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N. Korea tests more missiles as Seoul prepares to send food aid

N. Korea tests more missiles as Seoul prepares to send food aid SEOUL: North Korea reportedly launched two short-range missiles on Thursday afternoon —  its second military provocation in five days following the testing of several rockets and missiles last Saturday. The North’s latest test firing coincided with the visit to Seoul of the US’s top…

N. Korea tests more missiles as Seoul prepares to send food aid

N. Korea tests more missiles as Seoul prepares to send food aid

SEOUL: North Korea reportedly launched two short-range missiles on Thursday afternoon —  its second military provocation in five days following the testing of several rockets and missiles last Saturday.

The North’s latest test firing coincided with the visit to Seoul of the US’s top nuclear envoy Stephen Biegun, and comes at a time when South Korean President Moon Jae-in is attempting to persuade politicians that South Korea should provide food aid to the North, which is currently facing a potentially disastrous shortage following its worst harvest in 10 years.

According to the Joint Chiefs of Staff, the missiles were fired from the north-eastern city of Kusong toward the eastern waters between 4:29 p.m. and 4:39 p.m. One of the missiles flew 420 km, and the other 270 km.

In 2017, the North launched a long-range ballistic missile, Hwasong-12, and a ground-to-ground missile, nicknamed Pukguksong-2, in the Kusong area.

“We have strengthened surveillance and vigilance in case of an additional missile launch by the North,” the JCS said in a statement. “Both South and US militaries are analyzing the details of the projectile.”

President Moon expressed his concern over the launch of the missiles, which he said could violate UN resolutions that ban the North from firing any kind of ballistic missile.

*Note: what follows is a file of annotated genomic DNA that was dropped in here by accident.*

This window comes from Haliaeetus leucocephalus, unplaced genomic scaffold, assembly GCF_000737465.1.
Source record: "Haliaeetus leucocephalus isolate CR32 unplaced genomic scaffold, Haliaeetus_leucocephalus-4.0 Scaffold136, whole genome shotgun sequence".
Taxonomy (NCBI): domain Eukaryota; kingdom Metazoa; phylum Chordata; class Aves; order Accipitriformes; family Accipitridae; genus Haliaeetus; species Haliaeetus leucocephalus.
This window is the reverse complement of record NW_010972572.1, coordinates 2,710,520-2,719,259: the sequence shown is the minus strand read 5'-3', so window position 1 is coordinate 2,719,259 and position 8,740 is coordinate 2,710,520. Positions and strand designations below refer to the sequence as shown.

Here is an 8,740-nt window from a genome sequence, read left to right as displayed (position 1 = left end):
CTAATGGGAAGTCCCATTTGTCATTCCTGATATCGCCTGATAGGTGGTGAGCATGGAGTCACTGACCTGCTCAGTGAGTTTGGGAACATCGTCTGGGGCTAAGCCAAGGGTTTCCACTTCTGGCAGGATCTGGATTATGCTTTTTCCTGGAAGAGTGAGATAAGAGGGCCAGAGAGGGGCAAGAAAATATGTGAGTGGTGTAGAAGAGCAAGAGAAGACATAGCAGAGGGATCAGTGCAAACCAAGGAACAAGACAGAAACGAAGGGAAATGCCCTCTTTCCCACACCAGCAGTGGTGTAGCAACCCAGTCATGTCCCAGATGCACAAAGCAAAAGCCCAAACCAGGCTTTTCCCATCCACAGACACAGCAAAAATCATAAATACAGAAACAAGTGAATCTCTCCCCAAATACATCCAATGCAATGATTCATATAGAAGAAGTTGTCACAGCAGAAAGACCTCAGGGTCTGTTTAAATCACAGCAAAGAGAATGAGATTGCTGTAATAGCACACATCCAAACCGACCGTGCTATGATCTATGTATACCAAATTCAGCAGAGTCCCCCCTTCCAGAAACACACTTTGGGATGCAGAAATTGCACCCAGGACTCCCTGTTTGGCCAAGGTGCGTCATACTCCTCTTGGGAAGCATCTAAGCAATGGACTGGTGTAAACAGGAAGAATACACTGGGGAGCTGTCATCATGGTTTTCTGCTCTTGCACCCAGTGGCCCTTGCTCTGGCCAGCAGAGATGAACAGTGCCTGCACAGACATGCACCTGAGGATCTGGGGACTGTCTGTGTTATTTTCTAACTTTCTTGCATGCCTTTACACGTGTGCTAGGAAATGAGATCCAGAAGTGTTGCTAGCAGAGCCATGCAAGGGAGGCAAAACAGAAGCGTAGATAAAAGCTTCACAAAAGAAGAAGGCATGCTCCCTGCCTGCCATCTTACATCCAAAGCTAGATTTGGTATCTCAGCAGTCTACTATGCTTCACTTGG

“If they are ballistic missiles, even if they are short-range, (they) could be in violation of UN resolutions,” Moon said during an interview with a local broadcasting station on the occasion of the second anniversary of his inauguration.

Still, the president — who favors negotiation with the North — was trying to leave room for diplomacy.

“UN resolutions, in fact, target the North’s intercontinental ballistic missiles, and the international community has never taken issue with short-range missiles,” he said. 

 

“Nevertheless, I warn that such actions, if repeated, will make it more difficult to maintain dialogue and negotiations down the road.”

This week’s missile launches were expected to top the agenda when Biegun met with South Korean officials on Friday.

Having arrived late on Wednesday, Biegun was scheduled to make a courtesy call on President Moon on Friday morning and meet with key security-related officials, including Chung Eui-yong, director of the presidential national security office, and Foreign Minister Kang Kyung-hwa, to discuss the missile launches and the potential provision of food aid to the North.

On Tuesday, Moon spoke with US President Donald Trump to discuss his plan to provide food to North Korea, and Trump reportedly expressed his support.

“We’ll push for sending food to North Korean citizens in cooperation with the international community,” said Lee Sang-min, spokesman for the Ministry of Unification on North Korean affairs. “Discussions are underway among related government offices to lay out details of food assistance.”

According to the UN, an estimated 10.1 million people — or 40 percent of the North Korean population — are in urgent need of assistance after this year’s harvest.

The regime cut daily rations to less than 11 ounces per person in January, compared to over 13 ounces per person in January 2018, according to the World Food Program, and the UN’s Food and Agriculture Organization.